We, however, do not have to wait for the gift of the Holy Spirit for He is already present with believers. There is nothing withholding us from fulfilling the Great Commission in obedience to Jesus’ commands. There is no excuse for following the example of the servant in Luke 19:11-27 who buried his responsibility; we are to invest the Gospel with our neighbors and the nations that God might gain an increase. Today, we need only to become willing, useful, and obedient. We are called to sow the Gospel and reap the souls of men.
Although the apostles had to wait for the Holy Spirit, they obeyed what they could of Jesus commands; they went to Jerusalem to wait for empowerment through the Holy Spirit. Once He arrived, they followed the plan Jesus laid out in Acts 1:8: “But you will receive power when the Holy Spirit has come upon you, and you will be my witnesses in Jerusalem and in all Judea and Samaria, and to the end of the earth” (ESV).  His plan is still practical and possible today; we begin with Jerusalem (local, our home), then spread out to Judea and Samaria (regional, national), and then onward to the end of the earth (international). Did you know:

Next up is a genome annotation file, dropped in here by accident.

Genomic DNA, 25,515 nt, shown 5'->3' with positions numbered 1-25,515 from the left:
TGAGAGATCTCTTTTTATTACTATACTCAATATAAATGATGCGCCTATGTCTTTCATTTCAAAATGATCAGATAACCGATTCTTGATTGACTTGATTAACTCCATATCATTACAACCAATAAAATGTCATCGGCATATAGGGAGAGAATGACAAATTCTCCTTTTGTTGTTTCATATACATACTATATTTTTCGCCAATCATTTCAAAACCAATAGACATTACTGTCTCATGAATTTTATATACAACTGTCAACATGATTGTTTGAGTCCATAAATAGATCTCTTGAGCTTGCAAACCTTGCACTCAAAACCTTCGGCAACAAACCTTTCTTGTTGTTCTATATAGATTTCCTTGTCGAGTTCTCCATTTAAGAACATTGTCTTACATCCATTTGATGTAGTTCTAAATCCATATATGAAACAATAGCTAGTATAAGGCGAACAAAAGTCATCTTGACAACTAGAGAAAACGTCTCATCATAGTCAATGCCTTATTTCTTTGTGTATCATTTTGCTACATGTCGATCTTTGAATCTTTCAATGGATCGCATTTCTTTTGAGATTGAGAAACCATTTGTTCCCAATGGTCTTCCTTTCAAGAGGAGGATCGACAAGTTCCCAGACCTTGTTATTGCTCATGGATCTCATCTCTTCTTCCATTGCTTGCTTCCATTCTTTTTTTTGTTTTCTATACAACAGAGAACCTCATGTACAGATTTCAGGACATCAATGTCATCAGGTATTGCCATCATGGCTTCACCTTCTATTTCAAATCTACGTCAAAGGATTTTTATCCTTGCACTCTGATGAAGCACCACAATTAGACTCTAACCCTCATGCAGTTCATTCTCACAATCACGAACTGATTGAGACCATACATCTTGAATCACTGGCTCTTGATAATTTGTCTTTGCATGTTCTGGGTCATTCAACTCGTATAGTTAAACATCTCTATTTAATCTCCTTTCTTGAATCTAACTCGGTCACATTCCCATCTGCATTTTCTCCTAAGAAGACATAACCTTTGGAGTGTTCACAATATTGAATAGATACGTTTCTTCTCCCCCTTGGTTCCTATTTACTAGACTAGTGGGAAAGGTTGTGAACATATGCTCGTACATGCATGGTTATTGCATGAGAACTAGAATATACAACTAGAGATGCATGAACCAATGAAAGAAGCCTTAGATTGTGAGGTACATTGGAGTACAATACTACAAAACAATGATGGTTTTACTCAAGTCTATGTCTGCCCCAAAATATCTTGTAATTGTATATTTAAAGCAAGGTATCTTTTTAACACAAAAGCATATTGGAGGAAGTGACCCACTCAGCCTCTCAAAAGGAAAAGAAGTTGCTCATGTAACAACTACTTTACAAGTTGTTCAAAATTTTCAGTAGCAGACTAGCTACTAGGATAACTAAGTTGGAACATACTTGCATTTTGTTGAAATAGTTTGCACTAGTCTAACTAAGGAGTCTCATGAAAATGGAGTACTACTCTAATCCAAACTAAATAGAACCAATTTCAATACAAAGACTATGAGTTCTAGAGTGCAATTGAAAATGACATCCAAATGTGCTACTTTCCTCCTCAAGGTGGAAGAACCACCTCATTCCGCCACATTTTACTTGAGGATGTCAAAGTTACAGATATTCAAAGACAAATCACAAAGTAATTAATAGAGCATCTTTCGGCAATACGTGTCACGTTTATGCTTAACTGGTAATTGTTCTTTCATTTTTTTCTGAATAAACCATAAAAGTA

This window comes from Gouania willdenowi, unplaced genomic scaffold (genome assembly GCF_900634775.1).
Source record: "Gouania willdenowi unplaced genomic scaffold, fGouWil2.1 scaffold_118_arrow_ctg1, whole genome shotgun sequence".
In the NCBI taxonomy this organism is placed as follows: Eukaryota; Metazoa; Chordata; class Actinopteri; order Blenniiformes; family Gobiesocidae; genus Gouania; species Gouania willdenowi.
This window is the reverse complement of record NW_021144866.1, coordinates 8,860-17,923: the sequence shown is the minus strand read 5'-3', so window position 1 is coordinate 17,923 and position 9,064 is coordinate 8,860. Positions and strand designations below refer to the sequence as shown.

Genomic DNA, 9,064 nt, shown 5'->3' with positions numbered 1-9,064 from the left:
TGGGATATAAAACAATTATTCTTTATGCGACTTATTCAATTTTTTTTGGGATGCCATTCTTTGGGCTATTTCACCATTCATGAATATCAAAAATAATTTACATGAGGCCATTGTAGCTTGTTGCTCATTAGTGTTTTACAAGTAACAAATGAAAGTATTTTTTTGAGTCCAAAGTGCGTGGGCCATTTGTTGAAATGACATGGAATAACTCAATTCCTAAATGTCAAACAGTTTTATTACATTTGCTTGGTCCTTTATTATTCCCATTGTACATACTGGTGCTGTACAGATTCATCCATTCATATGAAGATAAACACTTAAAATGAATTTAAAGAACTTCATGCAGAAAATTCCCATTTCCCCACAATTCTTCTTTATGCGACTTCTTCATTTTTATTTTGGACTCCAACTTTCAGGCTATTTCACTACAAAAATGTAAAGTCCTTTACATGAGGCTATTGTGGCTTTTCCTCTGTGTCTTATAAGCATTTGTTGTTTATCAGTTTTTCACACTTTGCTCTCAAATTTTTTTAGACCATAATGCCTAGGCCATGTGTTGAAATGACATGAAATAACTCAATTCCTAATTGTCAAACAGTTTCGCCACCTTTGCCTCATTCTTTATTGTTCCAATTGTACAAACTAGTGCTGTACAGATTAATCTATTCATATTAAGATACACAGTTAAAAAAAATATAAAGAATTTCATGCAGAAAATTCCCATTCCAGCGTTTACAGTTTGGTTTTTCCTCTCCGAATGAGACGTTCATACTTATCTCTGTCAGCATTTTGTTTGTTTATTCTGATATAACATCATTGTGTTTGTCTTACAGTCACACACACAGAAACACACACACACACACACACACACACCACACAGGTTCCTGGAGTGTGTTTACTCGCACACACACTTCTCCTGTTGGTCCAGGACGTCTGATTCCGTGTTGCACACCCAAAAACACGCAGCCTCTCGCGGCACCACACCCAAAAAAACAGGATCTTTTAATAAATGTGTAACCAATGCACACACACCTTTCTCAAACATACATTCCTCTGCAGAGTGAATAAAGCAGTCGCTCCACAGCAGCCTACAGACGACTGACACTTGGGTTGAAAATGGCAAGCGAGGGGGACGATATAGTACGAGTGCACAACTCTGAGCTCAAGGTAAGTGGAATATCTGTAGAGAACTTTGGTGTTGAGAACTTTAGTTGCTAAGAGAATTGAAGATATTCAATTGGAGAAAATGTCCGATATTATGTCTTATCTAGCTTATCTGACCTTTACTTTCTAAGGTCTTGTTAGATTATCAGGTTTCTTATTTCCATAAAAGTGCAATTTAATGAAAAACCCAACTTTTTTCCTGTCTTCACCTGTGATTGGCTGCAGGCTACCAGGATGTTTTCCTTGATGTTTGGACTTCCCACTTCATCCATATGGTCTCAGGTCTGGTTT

• there are 1.365 billion people who have no access to the Gospel?
  • of the 6,800 various languages, 5,900 have no written Bible?
  • 86% of the world’s Hindus, Muslims, and Buddhists do not know a Christian?
  • for more information visit joshuaproject.net or unreachedpeoplegroups.org
Every church has a responsibility to fulfill this command in some way. We should evangelize our local communities personally, volunteer for short-term mission trips, be open to God’s call to long-term missions, and give regularly to missionaries and missionary groups. What are we waiting for? 

The Truth of the Gospel: 1 Timothy 1:1-20